Amy Ryan (The Wire) is persuasive as the no-nonsense, suburban housewife, with essentially honorable instincts. At first suspicious of and even hostile toward Kyle, and protective of her two young daughters, Ryan’s Jackie is the first to be genuinely moved by the boy’s plight, acting not so much out of motherly instinct, but elementary human sympathy. The scene in which her eyes are opened to his circumstances is affecting.
Shaffer, a New Jersey high school wrestling star with no acting experience, does very well as the complicated youth around whose personality, condition and special skills Win Win revolves.
The director and his cast have clearly at least in part been motivated by the economic predicament in which many people in the US find themselves. McCarthy comments that “Mike Flaherty had a simple plan for his life, but in these times, it just doesn’t seem to be happening. He’s a decent, humorous, hard-working guy who just makes one bad decision.”
A native of New Jersey, Cannavale notes that “I grew up with people like this, regular, middle-class people who in an economic downturn really feel it. I know the kind of pressure that Mike is under, to feed the kids, to keep paying the mortgage. He feels like the rug is being pulled out from under him.” Tambor adds, “I think we’re living in times when a lot of people are up against things they’ve never faced before and people do funny things when that happens. Paul’s character makes a strange decision, but I think it’s something we all can relate to right now.” The veteran Young says, “It’s a rare piece of work because it’s about a decent, honest man trying to save his family and his business.”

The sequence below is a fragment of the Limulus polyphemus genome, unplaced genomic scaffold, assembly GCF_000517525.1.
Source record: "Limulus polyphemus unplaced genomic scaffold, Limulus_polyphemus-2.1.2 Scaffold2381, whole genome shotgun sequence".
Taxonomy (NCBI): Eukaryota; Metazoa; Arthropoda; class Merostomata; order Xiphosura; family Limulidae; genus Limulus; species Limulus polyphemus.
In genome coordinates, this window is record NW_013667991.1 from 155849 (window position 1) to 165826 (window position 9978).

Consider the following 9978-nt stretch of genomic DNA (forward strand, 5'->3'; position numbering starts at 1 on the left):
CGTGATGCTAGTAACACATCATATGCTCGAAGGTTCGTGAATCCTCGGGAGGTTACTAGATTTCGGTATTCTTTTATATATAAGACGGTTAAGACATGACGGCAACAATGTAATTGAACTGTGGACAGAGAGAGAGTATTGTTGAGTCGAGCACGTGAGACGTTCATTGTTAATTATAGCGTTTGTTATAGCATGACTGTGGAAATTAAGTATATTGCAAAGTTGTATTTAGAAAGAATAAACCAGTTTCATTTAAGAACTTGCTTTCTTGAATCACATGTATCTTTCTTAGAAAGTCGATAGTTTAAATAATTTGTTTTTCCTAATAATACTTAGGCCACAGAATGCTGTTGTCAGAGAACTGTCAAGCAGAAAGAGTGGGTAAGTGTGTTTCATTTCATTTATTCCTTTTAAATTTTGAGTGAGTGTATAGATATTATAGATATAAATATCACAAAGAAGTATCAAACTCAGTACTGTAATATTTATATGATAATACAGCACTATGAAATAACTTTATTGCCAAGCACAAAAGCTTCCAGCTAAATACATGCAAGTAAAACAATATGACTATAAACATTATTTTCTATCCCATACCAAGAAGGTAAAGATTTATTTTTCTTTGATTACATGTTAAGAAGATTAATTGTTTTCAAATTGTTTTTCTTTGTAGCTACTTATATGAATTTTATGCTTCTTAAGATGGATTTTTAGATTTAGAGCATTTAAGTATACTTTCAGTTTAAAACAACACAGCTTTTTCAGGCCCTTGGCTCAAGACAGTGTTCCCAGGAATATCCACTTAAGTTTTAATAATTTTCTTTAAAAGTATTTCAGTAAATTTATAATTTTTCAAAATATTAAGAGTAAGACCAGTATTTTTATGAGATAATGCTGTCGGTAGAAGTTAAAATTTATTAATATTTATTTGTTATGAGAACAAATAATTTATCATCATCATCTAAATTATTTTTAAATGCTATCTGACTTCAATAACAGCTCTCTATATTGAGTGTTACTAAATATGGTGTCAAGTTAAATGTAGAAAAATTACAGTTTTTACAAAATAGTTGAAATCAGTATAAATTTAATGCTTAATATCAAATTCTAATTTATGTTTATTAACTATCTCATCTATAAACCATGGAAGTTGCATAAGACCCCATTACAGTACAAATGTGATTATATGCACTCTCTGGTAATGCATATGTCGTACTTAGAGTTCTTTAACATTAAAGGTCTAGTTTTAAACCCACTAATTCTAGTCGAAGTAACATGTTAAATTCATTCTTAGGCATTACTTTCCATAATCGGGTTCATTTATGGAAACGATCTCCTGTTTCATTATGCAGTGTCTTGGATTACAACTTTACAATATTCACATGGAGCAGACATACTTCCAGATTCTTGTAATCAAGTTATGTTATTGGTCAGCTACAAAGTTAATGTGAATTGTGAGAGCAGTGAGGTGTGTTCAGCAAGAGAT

I cite the comments because they accurately reflect the overall look and feel of Win Win (as well as no doubt a growing sentiment within the film industry itself), along with the movie’s strengths and weaknesses. I’ve already employed the adjectives that first come to mind, “decent,” “intelligent,” “sensitive.” It should be possible to describe the film in this manner without a hint of condescension, as an achievement, and simultaneously suggest its inadequacy.
What Win Win does not possess in sufficient quantities, comedy though it may be, are urgency, pointedness and anger. Its relatively genial approach to the current economic calamity affecting millions tends to speak to the social types treated in the film and those who created it.
This is not a matter of ideological purity; this quality has consequences in terms of how an audience will receive and interpret the work. The media, in its mediocrity and complacency, works at removing the elements associated with the economic crisis and inevitably reduces Win Win to an “inspiring” and “heartbreaking” story about “Good people trying to be good—sometimes doing a good job and sometimes not.” It must be said, however, that the film’s “softness” and lack of social focus give such commentators something to work with.
But…let’s leave off there. Decent, intelligent, sensitive. That’s not everything, but it’s certainly something. Yes, let’s leave it at that.